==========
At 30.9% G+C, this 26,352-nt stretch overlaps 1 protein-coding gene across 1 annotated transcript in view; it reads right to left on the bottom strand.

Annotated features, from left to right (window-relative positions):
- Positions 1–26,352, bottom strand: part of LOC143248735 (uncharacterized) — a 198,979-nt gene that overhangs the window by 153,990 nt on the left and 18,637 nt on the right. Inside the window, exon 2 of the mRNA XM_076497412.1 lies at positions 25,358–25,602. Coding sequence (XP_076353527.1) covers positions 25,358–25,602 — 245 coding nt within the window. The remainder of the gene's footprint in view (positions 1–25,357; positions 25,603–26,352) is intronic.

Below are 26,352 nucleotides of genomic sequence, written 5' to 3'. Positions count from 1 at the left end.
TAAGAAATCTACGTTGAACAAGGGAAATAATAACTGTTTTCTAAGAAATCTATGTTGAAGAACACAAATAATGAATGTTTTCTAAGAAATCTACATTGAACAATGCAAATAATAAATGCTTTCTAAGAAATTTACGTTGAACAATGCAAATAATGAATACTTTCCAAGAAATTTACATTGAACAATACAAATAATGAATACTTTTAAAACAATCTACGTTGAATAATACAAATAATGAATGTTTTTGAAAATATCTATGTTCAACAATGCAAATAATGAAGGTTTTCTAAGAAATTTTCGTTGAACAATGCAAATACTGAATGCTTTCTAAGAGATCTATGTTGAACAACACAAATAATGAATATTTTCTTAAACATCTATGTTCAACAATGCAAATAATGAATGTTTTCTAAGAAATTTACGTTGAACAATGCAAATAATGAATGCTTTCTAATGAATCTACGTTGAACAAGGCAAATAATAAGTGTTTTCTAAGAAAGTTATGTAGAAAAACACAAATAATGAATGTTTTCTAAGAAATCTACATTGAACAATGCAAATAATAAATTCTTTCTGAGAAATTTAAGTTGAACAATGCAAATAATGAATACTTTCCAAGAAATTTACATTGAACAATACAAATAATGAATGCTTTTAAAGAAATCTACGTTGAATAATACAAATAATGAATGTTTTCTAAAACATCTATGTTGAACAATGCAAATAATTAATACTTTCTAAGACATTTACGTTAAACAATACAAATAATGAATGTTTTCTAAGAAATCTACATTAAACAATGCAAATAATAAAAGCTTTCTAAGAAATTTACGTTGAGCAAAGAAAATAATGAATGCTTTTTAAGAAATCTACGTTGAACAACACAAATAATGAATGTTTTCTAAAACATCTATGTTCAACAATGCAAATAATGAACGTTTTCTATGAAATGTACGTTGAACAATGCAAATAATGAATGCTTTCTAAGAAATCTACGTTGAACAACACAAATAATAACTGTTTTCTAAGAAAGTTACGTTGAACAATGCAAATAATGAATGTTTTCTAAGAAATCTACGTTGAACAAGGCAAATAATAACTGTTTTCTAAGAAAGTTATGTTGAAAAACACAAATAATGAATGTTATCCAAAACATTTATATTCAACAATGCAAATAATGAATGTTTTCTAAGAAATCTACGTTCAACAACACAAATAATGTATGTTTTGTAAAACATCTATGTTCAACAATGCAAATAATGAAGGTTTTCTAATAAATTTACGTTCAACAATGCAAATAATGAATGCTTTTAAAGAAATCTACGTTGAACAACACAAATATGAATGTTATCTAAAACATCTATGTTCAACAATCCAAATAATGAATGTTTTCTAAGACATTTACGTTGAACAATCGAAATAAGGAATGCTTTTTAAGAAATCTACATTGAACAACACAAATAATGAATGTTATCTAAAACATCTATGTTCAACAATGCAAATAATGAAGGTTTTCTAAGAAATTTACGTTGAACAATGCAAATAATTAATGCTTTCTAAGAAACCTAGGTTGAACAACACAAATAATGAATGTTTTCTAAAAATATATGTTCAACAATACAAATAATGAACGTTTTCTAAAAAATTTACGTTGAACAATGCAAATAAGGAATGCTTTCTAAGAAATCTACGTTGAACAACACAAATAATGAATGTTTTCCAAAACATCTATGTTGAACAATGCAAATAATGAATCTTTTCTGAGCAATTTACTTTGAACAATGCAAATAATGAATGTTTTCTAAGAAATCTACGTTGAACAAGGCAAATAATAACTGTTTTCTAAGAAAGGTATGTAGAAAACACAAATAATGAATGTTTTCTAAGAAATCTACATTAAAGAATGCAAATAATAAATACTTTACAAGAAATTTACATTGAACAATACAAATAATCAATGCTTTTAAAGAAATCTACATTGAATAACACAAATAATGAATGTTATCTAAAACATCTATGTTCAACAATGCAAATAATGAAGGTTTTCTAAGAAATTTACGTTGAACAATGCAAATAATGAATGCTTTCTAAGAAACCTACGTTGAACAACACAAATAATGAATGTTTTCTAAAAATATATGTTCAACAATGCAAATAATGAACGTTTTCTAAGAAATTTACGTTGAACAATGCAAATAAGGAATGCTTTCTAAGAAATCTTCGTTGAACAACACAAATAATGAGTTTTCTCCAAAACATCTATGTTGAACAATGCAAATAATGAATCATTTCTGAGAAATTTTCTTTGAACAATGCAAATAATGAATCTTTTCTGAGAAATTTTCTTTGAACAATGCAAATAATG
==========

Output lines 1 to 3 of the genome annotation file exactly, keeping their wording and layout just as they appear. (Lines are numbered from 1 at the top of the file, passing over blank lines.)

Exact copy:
At 30.9% G+C, this 26,352-nt stretch overlaps 1 protein-coding gene across 1 annotated transcript in view; it reads right to left on the bottom strand.

Annotated features, from left to right (window-relative positions):
- Positions 1–26,352, bottom strand: part of LOC143248735 (uncharacterized) — a 198,979-nt gene that overhangs the window by 153,990 nt on the left and 18,637 nt on the right. Inside the window, exon 2 of the mRNA XM_076497412.1 lies at positions 25,358–25,602. Coding sequence (XP_076353527.1) covers positions 25,358–25,602 — 245 coding nt within the window. The remainder of the gene's footprint in view (positions 1–25,357; positions 25,603–26,352) is intronic.